This might be GREAT news for some patients, and a functionally useless development for most.  But no doubt about it, its pretty damn awesome for at least two people.


  1. #1 rork
    July 27, 2012

    Somebody spoon feed me a possible mechanism for why the two new patients originally being CCR5 negative might be important. Or if you think it is irrelevant.
    Neither of the linked-to reports is clear about the patient’s original genotypes. Like if it is really CCR5 delta-32 alleles exactly (or equivalent), or if it’s some other thing (a beta-chemokine) and whether they are homozygous or het. I looked for other articles to try to get the story straight and you all know how that goes with the lay press: No clear details, much error and muddled thinking. What I heard on the radio in an interview made me sorta think one of the patients was saying he was heterozygous for delta-32 variant. My brief foray in the science literature makes me think being het is not good enough. That makes it pretty hard for me to attempt to explain.
    I am not trying to pun around with this hetero/homo and hard stuff, but there may be a whopper in there somewhere.

  2. #2 Joe Ballenger
    July 27, 2012

    Actually, I was kind of wondering how a CCR5 (-/-) would be HIV+? Did I misunderstand something?

  3. #3 Richard Jefferys
    July 28, 2012

    They were both CCR5 (+/-), slides from the presentation are online here (webcast of the talk too):

    Predictably, a lot of the media stories have jumped the gun and stated they’re cured but they’re still on ART so no one knows yet.

  4. #4 PutinReloaded
    July 29, 2012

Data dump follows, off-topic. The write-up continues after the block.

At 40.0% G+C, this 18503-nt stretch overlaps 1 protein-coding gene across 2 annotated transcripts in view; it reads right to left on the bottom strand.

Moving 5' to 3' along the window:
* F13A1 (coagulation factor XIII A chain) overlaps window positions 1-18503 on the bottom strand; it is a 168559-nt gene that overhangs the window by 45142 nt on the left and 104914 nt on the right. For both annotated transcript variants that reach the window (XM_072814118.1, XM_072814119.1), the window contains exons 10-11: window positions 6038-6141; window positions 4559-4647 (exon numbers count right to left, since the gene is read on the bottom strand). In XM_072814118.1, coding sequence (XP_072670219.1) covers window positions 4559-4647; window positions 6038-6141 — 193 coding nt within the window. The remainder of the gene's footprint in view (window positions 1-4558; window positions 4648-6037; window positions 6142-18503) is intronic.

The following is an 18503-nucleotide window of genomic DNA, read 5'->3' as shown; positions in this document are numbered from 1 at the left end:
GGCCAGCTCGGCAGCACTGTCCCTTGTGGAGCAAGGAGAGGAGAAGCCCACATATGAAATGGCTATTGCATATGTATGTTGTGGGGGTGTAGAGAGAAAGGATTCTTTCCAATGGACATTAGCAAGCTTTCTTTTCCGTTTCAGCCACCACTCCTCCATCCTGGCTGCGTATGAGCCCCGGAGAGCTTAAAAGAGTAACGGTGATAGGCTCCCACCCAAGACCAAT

First the so-called “HIV scientists” have to define a set of falsable criteria to declare HIV as “cleared”.

    There are thousands of HIV-antibody positives with undetectable viral load (called elite controllers) for years and “HIV scientists” claim they’re carriers of the virus anyway.

  5. #5 PutinReloaded
    July 29, 2012

    Also, there are regularly cases of formerly HIV-antibody positives that revert to negative, but “HIV scientists” rather than saying these patiens have cleared HIV they pretend they were falsely diagnosed!

    It is impossible to falsify the theory HIV/AIDS when contrary evidence is brushe aside with speculations like these.

  6. #6 Badger3k
    July 29, 2012

    Hey Abbie – you are awarded the title of “UD author and commentor”, implying to my reading a pro-ID stance (along with Nick Matzke, Larry Moran, and others)

  7. #7 froggie
    August 28, 2012

    Joe –
    Someone homozygous for the CCR5-delta-32 mutation can still acquire HIV because not all HIV is CCR5-tropic. That is, they can still be infected with virus that uses a co-receptor OTHER than CCR5 to enter target cells (like CXCR4).
    Before patients are given CCR5-blocking drugs like Selzentry (maraviroc), they have to take a tropism test to make sure that their virus is CCR5-tropic.

New comments have been disabled.